Maldives main airport becomes ghost town as coronavirus guts air travel
Travel restrictions imposed by countries around the world to contain the coronavirus outbreak have cut the number of international flights to the Maldives to two a day, operator of the island nation’s main airport has said.
Moosa Solih, Acting Managing Director of the state-owned Maldives Airports Company Limited (MACL), told the attendees of a ceremony held at the Velana International Airport (VIA) on Saturday to celebrate its 52nd anniversary that the number of scheduled daily international flights had been reduced to two from 40.
Only five domestic flights operate per day, compared to 50 before the pandemic, he said.
“2019 was a successful year, as air traffic movements had a 16 per cent increase and passenger traffic saw a 13 per cent increase. The west apron’s first phase and east apron also opened for operations in 2019. However, because of the Covid-19 pandemic, VIA has been hit hard with fewer flights,” Solih said.
A night time airport closure is in effect at VIA due to the drop in demand.
All the domestic airlines in Maldives except the flagship carrier have suspended passenger operations and gone on stand-by.
All international airlines have also suspended scheduled operations to the Maldives, as the island nation enforced a blanket suspension of on-arrival visa in late March in a bid to combat the spread of the novel coronavirus.
Even before the visa suspension, the Maldives had closed its borders to arrivals from some of the worst-hit countries, including mainland China, Italy, Bangladesh, Iran, Spain, the United Kingdom, Malaysia and Sri Lanka. Visitors from three regions of Germany (Bavaria, North Rhine-Westphalia and Baden-Württemberg), two regions of France (Île-de-France and Grand Est) and two regions of South Korea were also banned from entering the country.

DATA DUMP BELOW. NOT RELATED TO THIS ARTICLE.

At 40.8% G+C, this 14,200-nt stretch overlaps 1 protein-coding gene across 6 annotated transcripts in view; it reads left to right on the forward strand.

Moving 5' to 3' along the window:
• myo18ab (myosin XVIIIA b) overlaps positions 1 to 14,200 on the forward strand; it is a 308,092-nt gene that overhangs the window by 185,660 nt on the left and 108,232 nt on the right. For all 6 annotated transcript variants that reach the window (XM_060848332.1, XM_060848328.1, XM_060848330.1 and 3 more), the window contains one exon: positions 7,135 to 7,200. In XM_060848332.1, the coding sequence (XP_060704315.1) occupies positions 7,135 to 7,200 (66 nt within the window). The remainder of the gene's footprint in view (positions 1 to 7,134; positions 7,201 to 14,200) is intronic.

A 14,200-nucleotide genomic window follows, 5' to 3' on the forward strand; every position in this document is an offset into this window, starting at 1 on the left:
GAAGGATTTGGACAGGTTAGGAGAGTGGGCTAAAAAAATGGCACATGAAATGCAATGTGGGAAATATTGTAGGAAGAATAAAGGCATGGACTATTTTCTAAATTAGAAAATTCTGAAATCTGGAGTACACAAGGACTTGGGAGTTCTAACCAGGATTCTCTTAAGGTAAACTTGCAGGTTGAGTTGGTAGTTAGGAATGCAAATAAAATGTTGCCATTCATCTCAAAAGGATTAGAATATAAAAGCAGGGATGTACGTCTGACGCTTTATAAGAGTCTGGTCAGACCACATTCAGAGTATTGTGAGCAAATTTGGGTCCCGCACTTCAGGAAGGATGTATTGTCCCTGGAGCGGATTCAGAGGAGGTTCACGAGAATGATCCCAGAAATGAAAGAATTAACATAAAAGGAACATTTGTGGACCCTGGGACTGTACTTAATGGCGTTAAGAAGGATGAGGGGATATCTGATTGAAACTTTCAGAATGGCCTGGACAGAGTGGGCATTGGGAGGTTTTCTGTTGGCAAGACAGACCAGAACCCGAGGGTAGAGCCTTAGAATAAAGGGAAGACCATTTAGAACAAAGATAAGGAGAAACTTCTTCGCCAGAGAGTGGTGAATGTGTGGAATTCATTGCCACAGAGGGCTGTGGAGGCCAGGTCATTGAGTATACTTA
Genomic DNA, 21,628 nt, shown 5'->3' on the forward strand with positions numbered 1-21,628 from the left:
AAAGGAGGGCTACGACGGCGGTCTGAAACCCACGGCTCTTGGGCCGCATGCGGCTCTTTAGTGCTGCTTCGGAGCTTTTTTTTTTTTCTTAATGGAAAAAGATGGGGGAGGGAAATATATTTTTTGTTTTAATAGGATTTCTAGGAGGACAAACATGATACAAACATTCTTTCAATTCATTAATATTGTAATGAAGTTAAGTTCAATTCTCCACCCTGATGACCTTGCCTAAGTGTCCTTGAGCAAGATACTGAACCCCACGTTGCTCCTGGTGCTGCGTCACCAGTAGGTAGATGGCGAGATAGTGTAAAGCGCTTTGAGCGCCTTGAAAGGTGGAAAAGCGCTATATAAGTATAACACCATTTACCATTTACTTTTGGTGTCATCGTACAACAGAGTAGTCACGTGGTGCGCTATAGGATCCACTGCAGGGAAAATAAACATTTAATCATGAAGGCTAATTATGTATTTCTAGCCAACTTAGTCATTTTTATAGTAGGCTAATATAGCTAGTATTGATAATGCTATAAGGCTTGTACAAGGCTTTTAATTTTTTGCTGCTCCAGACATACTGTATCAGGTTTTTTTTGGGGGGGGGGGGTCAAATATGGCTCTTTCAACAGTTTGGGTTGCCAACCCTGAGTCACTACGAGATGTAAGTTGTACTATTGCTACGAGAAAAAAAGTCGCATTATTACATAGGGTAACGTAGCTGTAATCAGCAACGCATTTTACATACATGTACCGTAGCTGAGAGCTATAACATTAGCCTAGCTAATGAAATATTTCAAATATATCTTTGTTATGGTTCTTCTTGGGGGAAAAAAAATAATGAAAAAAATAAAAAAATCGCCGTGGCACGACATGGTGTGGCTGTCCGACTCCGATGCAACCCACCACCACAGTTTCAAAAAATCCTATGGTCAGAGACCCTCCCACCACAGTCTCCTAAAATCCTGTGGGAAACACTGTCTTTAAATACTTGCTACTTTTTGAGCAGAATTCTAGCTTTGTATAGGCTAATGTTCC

All direct flights to and from China, Italy, South Korea and Iran were also cancelled.
Cruise ships and foreign yachts were also banned from docking at any of the country’s ports.
The coronavirus outbreak has hit the Maldivian economy hard, as travel restrictions and other preventive measures affect the country’s lucrative tourism industry, which contributes the bulk of the island nation’s state revenue and foreign reserves.
Before the pandemic, the government had been bullish about tourism prospects, targeting two million, high-spending holidaymakers this year after last year’s record 1.7 million.
However, tourist arrivals saw a year-over-year decline of 22.8 per cent in the first 10 days of March. Officials say the number of tourist arrivals to the Maldives could drop by half in 2020.
With arrival numbers falling and the visa suspension in effect, several resorts across the Maldives had been closed.
Tourism has been the bedrock of the Maldives’ economic success. The $5 billion-dollar economy grew by 6.7 per cent in 2018 with tourism generating 60 per cent of foreign income.
However, the government is at present projecting a possible 5.7 per cent economic contraction this year — an estimated $778 million hit.
On March 8, Maldives reported its first cases of the novel coronavirus, as two hotel employees tested positive for Covid-19 at a luxury resort in the archipelago.
Eighteen more cases — all foreigners working or staying resorts and liveaboard vessels except five Maldivians who had returned from abroad — were later identified.
However, 14 out of the 20 have made full recoveries. Four Maldivian patients are being treated at designated quarantine facilities, whilst two had been repatriated to their home country of Italy.
The Maldives announced a state of public health emergency on March 12, the first such declaration under a recent public health protection law.
The public health emergency declaration has allowed the government to introduce a series of unprecedented restrictive and social distancing measures, including a partial curfew in capital Male and its suburbs, and a nationwide closing of schools, colleges and universities. Non-essential services and public places in the capital such as gyms, cinemas and parks have also been shut.
Restaurants and cafes in the capital have been asked to stop dine-in service and switch to takeaway and delivery.
A nationwide shutdown of all guesthouses, city hotels and spa facilities located on inhabited islands is also in effect.
Cover photo: Mihaaru News